There’s a track with the Mith (Klear Kut –great job on that,u)–very brief, very catchy-the sort of thing any D.J would want on his playlist.It’s called party crashin’ by the way. They say it has my tightest verse ever but …I don’t think so. You should have a listen and send in feedback. All tracks were produced by MMC for Little Red Productions.
The title track of the CD is Tafadhali…yeah I know everyone’s talkin’ about it. That song- (pauses, nods head)-it takes my heart with it wherever it goes. I talk about being real, not faking it and there’ve been times when tears have come to my eyes while performing it. I wrote it on my birthday this year…it’s a summary of so many things for me .I remember asking God to make it a song with a difference-straight from the beat and I guess He came through for me.
The CDs have by now reached both Kenya and Tanzania. I’ll give you the first verse from Tafadhali; Swahili for please, at the end of this.
Something about the album?
(Sigh) The much-anticipated album? Tell you the truth I haven’t set a date for its release. I’m done testing the waters and I realize there’s more to an artist than releasing 7 or 10 songs 2 or 3 of which will be appreciated thoroughly and the rest left for the untaken spots in folk tales. I practically have more than enough songs to drop one but I need to pamper the released ones first. One by one. Apart from Betty Anne that features Navio, am really excited about this reggae-like one I wrote recently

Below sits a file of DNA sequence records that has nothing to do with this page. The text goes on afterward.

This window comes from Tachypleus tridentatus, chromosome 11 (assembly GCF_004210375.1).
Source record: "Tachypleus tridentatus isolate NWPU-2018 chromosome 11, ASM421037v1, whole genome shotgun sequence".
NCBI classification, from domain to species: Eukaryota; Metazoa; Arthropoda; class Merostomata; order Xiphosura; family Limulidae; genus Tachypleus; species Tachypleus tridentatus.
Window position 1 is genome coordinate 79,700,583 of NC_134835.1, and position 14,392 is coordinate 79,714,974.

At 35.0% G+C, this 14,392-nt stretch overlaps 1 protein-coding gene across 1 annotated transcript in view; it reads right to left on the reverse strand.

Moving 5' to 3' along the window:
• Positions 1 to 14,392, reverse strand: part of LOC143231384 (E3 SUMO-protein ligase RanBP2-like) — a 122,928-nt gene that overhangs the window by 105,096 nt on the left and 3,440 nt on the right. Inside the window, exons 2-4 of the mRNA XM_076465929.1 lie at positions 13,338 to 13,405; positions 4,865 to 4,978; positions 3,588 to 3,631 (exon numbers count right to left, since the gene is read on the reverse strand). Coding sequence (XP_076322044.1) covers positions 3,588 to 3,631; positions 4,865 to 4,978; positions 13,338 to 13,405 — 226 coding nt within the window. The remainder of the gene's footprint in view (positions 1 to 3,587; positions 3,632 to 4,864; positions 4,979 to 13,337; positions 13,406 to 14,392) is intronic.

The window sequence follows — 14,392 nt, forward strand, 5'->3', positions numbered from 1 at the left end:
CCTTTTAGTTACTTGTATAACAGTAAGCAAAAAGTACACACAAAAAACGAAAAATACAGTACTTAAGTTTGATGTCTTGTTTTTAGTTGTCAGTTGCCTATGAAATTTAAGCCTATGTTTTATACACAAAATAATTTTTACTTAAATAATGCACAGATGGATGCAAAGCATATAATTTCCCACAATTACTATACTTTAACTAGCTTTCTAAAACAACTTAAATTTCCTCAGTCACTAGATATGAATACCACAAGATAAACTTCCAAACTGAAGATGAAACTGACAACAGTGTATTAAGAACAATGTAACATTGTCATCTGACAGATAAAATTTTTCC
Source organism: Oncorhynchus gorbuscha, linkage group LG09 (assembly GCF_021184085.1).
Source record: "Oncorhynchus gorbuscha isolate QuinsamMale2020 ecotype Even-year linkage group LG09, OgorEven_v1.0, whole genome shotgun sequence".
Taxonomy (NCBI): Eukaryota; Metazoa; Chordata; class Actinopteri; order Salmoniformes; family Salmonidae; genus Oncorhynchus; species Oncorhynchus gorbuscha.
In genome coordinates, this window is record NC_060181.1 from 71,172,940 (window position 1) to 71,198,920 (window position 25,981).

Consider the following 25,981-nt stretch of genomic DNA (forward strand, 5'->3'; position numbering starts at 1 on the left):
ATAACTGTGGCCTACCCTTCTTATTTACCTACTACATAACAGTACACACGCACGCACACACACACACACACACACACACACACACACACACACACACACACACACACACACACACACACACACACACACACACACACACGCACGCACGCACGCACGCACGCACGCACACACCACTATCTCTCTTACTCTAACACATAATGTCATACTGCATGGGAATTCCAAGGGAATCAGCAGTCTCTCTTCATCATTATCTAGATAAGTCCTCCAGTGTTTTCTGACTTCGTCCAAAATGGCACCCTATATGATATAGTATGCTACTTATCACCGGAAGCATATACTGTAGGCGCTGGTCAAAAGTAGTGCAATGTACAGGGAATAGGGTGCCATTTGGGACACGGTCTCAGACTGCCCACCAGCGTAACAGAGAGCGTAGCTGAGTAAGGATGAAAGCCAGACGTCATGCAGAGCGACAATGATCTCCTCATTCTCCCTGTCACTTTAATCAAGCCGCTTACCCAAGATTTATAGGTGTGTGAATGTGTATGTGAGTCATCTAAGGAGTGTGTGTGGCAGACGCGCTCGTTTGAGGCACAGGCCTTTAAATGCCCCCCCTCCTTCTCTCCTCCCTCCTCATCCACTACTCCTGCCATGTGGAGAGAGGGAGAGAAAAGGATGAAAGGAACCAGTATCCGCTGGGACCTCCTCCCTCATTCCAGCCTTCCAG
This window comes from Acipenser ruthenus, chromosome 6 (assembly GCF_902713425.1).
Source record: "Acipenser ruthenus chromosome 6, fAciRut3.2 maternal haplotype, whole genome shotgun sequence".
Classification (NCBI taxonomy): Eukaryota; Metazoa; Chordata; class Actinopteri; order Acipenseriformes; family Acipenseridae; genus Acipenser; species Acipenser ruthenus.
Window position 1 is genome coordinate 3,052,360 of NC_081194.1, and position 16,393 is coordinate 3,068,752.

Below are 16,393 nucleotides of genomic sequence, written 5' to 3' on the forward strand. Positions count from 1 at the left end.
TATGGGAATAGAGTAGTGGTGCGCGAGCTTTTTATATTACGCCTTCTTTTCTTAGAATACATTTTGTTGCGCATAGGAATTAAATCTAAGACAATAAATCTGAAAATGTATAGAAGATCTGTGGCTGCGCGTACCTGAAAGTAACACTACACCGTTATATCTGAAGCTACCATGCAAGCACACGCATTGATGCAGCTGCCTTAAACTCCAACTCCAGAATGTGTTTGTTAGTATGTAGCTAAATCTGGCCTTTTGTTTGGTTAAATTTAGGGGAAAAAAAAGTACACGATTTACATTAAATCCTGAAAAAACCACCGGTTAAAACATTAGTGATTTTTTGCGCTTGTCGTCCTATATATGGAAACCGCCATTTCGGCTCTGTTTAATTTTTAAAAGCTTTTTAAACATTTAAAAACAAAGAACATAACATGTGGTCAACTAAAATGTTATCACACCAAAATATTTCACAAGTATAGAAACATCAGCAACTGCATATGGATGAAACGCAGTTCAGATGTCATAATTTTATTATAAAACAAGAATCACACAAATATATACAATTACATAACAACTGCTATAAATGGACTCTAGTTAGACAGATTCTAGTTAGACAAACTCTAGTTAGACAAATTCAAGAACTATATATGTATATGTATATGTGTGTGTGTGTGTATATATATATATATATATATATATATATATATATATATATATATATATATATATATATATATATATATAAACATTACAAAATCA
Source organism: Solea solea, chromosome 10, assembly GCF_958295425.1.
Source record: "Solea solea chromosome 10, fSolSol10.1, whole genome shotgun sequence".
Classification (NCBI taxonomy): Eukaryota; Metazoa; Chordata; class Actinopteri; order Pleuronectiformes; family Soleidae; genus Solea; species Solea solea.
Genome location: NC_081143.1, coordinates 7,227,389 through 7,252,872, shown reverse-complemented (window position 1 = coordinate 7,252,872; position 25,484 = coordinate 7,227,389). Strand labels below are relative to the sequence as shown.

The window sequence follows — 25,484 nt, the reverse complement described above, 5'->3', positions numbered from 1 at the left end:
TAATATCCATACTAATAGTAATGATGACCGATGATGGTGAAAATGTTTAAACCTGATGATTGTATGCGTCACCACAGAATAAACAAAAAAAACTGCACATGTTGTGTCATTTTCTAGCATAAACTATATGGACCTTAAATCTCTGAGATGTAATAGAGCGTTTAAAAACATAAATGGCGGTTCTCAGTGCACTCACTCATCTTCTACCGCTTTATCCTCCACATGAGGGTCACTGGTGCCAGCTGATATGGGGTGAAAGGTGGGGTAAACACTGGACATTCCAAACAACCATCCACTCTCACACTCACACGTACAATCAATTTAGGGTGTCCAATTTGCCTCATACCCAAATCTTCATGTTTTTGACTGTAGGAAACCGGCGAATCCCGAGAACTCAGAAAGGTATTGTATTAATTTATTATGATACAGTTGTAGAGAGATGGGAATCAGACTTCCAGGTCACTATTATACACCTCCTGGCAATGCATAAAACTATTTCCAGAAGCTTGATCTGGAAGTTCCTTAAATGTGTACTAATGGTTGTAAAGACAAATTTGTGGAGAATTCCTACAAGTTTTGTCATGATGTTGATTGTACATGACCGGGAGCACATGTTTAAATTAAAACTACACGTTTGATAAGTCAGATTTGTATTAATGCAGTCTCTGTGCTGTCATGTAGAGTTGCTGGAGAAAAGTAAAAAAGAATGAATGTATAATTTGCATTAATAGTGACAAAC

The album definitely won’t be monotonous hardcore hip-hop. I need to feel Uganda in it. You should know how proud I am to be African having had to flush out all that commercial brainwashing implanted in me as a child that made me think and live like what I was not.
Your dealings with Alpha 1 Records…
Doug B is producing half of the songs on the album and is including some on the Holy Hip-hop album to be released later this year. I like the fact that he believes we can take over the Ugandan music scene; his boys are doing quite well! Pure Souls, Wood and the rest. My collaborations with the above receive favorable airplay on Power and Kampala FM.That’s Trash, Tawala and Topowa
Both producers have interesting areas of specialization. Yes both can do everything but both do it differently. Moses’MMC’ Sabiiti introduced me to bars-no, that was C-Swift- to the idea of not sitting my creativity on a shelf. So having a bit of each of the best producers in Kampala is a winning advantage.
So…you are the first lady of the Hip-hop Foundation?
Just the most consistent so I wouldn’t call myself that. It’s just something the guys like to call me to show support. Kinda like how they started that most wanted thing.
You know me, don’t you?(giggle)
This year the Education Times magazine did a story on me-2 pages almost. Before that the Sunrise newspaper featured me in their take 2 section and the mainstream papers also make mention of me after some performances. Radio interviews? Not many yet. Then I have these great t-shirts on sale. Yep-they actually buy and wear them.
Well, I can’t dictate what excites people-like some songs am not too enthusiastic about make others scream. But it would have to be the lyrics.
Exactly how do you come up with your apparently numerous compositions? Even some of the big stars have their lyrics done for them.